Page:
Two questions about Vinicius de Moraes’ poem

Poem here.

1.

When the poet writes

Pedirei gritando
Ao mar que mate e ao vento que violente
As brancas praias de pudor tão fundo.

which I translate

Shouting, I will beseech
The sea to kill, and the winds to profane,
The white beaches so full of bashfulness.

what does he mean? As far as I know my translation is accurate (pudor can be translated a number of ways), but I can’t figure out what sense those lines make in the poem. Why are the white beaches full of bashfulness (or whatever) and why does the poet want them killed and profaned?

2. In a few places I have slid past the word êsse, literally “that, that one”. It seems to function as an intensifier or interjection, for example here:

A Mesa imensa onde, êsse, pode ver

How should that be handled?

Update:

First of all, I absent-mindedly translated violar instead of violantar. Their meanings are similar but not the same.

Violantar:  violate, force, coerce, compel, break (promise), force open, alter. (Not = violar).

Next, pudor:

Pudor:  chastity, modesty, bashfulness, shyness, propriety, shamefacedness.

Using the clue that the poet is asking the city to prepare itself for his coming by divesting itself of purity, etc., instead of cluelessly translating from the dictionary word for word, and translating matar metaphorically:

Shouting, I will beseech
The winds to violate and the sea to lay waste
The white beaches of prudishness.

“Prudishness” = thick pudor.

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Published in: on May 5, 2010 at 12:04 am  Comments (9)  

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  1. “White beaches” can be innocence and purity, right? The poet can be angry and cynical and want to see them profaned by the violent wind and sea. That doesn’t seem implausible, or very far outside of the range of things I’ve heard and felt. But I have not read the whole poem yet.

  2. (“so full of bashfulness” sounds pretty weak though.)

  3. Something like that, or maybe he’s asking for the an end to chastity.

    Yeah, bashfulness isn’t right either. There’s a range of meanings and I started off with “shame”.

  4. I don’t know if substance is preserved
    But people get the poets they deserve

    The full poem has a lot of imagery around beaches, and yes, I think it has an end-to-chastity feel. Beaches are a locus of sexuality in general, with people wearing less clothing than they normally do. White beaches at night are silent, but the poet finding kisses inside inanimate things in the second stanza, women’s buttocks and breasts inside stone in the third. And in that stanza, of course:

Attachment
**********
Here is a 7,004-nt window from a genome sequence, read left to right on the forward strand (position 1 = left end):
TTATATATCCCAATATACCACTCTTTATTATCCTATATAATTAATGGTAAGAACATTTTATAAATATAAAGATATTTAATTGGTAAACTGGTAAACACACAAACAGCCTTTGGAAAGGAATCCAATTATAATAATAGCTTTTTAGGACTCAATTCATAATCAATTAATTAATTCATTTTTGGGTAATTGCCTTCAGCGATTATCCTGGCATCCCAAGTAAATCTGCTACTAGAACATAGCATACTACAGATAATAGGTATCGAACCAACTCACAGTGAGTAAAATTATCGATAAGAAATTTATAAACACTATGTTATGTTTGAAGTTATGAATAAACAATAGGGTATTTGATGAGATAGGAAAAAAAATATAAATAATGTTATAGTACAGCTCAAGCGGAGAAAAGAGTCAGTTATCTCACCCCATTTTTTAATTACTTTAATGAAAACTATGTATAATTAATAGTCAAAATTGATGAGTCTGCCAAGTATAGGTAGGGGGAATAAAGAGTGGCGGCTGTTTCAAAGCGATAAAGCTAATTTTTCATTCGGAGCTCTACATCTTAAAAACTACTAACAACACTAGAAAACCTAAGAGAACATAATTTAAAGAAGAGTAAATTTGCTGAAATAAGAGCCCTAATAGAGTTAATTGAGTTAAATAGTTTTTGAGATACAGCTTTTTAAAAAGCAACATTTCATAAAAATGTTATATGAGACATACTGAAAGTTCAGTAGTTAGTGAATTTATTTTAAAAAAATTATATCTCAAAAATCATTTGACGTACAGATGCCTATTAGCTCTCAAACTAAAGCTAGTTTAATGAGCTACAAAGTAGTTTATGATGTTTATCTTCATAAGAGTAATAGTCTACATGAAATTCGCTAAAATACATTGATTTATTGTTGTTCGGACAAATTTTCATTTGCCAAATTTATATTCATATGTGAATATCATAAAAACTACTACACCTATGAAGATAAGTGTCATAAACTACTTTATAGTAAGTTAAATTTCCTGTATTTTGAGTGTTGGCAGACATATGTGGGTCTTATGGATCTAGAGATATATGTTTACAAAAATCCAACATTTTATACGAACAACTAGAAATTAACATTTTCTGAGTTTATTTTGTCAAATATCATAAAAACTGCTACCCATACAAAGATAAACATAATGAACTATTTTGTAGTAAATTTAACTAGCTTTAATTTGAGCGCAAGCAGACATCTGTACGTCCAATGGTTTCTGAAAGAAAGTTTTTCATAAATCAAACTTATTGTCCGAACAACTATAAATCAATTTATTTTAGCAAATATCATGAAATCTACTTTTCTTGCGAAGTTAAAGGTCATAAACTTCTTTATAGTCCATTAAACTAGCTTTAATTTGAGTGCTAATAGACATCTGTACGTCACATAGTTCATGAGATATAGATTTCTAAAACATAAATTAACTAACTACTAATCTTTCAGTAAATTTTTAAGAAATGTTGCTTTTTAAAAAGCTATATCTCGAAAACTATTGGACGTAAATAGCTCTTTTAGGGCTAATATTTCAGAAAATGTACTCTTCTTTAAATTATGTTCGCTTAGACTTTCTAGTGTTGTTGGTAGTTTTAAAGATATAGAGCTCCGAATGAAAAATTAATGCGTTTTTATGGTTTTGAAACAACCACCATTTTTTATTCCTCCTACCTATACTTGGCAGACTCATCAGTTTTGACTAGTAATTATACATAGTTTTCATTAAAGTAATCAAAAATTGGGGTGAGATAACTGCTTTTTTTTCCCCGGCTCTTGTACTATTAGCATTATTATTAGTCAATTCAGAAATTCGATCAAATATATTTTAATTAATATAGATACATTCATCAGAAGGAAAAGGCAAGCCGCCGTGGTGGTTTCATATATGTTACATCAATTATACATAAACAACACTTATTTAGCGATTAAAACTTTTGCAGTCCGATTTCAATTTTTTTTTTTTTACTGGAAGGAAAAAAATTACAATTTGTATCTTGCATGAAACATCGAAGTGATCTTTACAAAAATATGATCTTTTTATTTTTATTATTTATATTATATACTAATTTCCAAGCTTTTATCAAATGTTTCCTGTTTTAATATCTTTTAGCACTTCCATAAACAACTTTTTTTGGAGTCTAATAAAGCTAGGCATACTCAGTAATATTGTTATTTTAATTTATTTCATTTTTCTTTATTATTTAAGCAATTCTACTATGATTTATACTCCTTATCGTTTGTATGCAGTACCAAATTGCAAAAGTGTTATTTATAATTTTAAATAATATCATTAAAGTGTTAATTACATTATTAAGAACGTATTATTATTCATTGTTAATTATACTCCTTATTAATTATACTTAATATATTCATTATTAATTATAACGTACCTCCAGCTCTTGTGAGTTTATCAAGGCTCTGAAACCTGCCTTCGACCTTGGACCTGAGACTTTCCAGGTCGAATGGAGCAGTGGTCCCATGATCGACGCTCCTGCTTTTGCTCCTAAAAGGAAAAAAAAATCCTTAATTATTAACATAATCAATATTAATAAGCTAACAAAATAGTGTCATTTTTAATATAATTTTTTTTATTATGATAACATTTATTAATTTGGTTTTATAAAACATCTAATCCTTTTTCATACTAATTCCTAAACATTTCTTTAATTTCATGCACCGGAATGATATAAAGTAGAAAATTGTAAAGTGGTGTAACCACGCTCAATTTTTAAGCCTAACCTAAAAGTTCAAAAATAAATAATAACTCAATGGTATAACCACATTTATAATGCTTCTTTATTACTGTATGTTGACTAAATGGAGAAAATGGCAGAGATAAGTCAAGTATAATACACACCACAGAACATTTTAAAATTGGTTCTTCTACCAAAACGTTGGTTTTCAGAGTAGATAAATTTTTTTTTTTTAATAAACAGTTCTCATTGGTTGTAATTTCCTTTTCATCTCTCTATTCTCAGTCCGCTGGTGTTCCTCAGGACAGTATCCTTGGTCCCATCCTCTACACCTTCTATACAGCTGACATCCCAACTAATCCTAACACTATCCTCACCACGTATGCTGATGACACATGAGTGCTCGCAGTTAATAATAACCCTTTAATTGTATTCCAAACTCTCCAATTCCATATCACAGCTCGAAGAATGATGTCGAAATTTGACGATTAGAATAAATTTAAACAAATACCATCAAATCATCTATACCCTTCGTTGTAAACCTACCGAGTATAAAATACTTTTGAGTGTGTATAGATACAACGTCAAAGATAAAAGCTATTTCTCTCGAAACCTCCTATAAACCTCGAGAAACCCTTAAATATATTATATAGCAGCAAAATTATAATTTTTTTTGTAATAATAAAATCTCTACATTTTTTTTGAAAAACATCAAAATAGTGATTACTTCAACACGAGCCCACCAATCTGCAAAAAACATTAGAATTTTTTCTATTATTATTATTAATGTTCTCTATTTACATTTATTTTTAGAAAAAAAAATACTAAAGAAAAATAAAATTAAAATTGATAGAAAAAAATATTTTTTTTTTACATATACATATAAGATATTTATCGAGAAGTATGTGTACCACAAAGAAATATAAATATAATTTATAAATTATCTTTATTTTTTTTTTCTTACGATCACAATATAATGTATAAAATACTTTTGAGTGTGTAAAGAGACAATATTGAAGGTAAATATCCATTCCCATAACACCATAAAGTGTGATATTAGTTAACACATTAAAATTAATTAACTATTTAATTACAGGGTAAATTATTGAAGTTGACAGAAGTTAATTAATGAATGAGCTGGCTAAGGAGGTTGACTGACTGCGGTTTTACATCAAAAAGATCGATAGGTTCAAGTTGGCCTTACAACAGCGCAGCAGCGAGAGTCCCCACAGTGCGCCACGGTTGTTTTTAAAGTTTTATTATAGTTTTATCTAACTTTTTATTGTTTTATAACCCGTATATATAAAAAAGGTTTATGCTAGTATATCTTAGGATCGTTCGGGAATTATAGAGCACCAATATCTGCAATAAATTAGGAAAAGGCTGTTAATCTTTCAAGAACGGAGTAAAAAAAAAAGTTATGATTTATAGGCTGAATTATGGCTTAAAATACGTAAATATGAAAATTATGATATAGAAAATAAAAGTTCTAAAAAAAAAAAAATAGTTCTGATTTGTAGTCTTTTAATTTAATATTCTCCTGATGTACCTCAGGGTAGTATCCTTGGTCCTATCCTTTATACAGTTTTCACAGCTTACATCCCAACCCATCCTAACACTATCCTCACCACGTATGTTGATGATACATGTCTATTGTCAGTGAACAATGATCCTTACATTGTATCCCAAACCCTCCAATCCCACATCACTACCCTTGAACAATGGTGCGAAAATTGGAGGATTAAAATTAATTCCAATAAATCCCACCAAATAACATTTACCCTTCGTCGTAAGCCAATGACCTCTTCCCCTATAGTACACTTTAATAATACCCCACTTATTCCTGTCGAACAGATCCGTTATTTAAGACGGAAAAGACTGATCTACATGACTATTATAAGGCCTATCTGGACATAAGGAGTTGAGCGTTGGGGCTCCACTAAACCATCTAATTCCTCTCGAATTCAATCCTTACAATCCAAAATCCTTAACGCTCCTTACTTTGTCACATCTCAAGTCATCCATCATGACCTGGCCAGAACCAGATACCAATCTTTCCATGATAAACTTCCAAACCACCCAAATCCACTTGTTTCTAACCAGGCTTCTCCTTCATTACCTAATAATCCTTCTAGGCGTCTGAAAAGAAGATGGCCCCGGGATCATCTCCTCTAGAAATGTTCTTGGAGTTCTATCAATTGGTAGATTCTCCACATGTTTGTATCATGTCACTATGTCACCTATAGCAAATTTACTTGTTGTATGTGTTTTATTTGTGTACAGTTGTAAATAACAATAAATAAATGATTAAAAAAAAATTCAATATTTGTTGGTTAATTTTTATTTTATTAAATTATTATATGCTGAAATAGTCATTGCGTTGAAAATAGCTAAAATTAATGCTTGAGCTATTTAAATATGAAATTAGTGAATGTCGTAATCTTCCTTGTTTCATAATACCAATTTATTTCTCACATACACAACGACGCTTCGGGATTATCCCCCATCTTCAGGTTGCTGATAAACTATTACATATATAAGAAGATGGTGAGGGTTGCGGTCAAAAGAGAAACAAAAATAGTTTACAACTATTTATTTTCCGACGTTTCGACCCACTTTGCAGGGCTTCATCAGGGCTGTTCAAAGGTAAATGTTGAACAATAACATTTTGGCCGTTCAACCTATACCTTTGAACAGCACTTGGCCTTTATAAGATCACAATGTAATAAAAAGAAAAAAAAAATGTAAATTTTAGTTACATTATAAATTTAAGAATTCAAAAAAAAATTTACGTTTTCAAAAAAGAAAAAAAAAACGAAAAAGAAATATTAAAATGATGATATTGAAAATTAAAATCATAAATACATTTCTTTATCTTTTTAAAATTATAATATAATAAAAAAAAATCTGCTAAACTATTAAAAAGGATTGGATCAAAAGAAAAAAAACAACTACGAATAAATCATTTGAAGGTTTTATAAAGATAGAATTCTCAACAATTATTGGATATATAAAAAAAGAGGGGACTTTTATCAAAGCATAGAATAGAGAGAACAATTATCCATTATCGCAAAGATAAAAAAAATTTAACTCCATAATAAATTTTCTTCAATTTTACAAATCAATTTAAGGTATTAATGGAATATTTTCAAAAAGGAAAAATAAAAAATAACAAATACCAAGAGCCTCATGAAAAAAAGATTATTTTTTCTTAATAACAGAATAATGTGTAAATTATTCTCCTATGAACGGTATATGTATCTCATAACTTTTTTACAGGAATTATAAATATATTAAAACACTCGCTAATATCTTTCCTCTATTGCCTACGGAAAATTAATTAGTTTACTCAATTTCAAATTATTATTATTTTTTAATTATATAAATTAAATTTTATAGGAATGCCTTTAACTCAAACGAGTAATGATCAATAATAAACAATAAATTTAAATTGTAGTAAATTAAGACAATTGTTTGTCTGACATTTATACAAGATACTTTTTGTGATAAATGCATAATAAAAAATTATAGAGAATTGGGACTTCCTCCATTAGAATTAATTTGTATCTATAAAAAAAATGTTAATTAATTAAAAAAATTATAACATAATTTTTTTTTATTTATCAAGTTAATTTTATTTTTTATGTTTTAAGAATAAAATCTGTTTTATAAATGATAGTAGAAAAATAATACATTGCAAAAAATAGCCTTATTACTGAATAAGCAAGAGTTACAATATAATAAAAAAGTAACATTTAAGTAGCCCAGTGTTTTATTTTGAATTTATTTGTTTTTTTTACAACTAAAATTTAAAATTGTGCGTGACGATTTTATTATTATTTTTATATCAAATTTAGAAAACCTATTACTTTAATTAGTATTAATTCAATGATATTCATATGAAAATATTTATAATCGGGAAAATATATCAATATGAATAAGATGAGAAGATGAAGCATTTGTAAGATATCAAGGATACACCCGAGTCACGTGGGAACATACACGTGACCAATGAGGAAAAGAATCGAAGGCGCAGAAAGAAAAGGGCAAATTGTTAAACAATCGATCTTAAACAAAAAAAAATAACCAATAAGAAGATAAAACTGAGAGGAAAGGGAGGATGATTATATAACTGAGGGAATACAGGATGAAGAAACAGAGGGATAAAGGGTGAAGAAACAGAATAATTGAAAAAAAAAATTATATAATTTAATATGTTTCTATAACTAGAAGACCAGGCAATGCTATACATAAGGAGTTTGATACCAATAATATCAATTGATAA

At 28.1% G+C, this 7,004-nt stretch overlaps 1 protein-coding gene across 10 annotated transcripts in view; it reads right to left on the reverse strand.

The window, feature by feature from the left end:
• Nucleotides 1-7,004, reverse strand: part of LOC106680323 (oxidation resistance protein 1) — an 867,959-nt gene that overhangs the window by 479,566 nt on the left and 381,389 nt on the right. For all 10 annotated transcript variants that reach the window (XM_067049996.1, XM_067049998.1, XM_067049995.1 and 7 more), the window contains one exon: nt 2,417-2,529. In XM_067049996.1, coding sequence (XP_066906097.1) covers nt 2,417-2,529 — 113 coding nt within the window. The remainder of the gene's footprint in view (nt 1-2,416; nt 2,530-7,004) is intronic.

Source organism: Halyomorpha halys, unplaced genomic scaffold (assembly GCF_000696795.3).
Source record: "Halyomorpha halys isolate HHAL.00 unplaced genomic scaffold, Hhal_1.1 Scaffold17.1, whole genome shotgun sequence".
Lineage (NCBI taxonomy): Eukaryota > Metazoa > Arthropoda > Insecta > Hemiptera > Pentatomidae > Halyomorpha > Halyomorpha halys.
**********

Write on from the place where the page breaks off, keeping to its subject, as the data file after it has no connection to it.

I love you, woman, sleeping
    By the sea! I love you in your utter nakedness
    In the sun, and your peacefulness in the moonlight

    The beach / sexuality image is an organizing principle of the poem: later there are saints made rabid by ultraviolet light. And raising tidal waves with your duel, well, that’s another way of saying the earth moved.

  5. John,

    What is the line before the line you quote?

    “A Mesa imensa onde, êsse, pode ver”

    Usually in cases like this “esse” should be referring
    to something in a previous sentence.

    Or I suppose one can translate it as
    “The big table where it can see.”

  6. Of your last translation I would only change the last
    line. I would say something like:

    Shouting, I will beseech
    The winds to violate and the sea to lay waste
    The white beaches of prudishness so deep.

    Basically I think ignoring the “tao fundo” part
    takes away some of the punch of the ending.

  7. I’ll think about it. To me it’s something that sounds natural in Portuguese but fussy and literary in English. Somewhat the same problem as “salubrious”.

    No suggestions about the poem as a whole, or as far as that goes my transcription of the original? You’re really my only reader fluent in Portuguese, as far as I know.

    Here’s the complete translation / transcription:

    http://haquelebac.wordpress.com/2010/05/02/a-volta-do-filho-prodigo/

  8. “Thick with prudery”

  9. In the last part of the poem Vinicius is describing the skyline of Rio, dominated, in that time as today, by the huge gnaisse rocks that countain the city sprawl. The “mesa” cited in this verse is the “Pedra da Gavea”, the last mountain of the Tijuca Range that you can see from Ipanema (what probably is the preferred viewpoint of Vinicius). The square shape of Pedra da Gavea forms a “mesa”, but also looks like an human face from some angles. The “esse” in the verse is better understood as “one”, the person who can see:

    “E mais o sul, sarcófago do Sol
    A Mesa imensa onde, êsse, pode ver
    Se acaso souber ver, no fim do dia
    A silhueta do homem primitivo”

    “Sarcofago do Sol” = “Sun´s sarcophage”

    The sunset sometimes takes place behind or near Pedra da Gavea:

    “A silhueta do homem primitivo” = “Primitive man´s silhouette”

    As I said, Pedra da Gavea can remember a face:

    Hope this is of some help.


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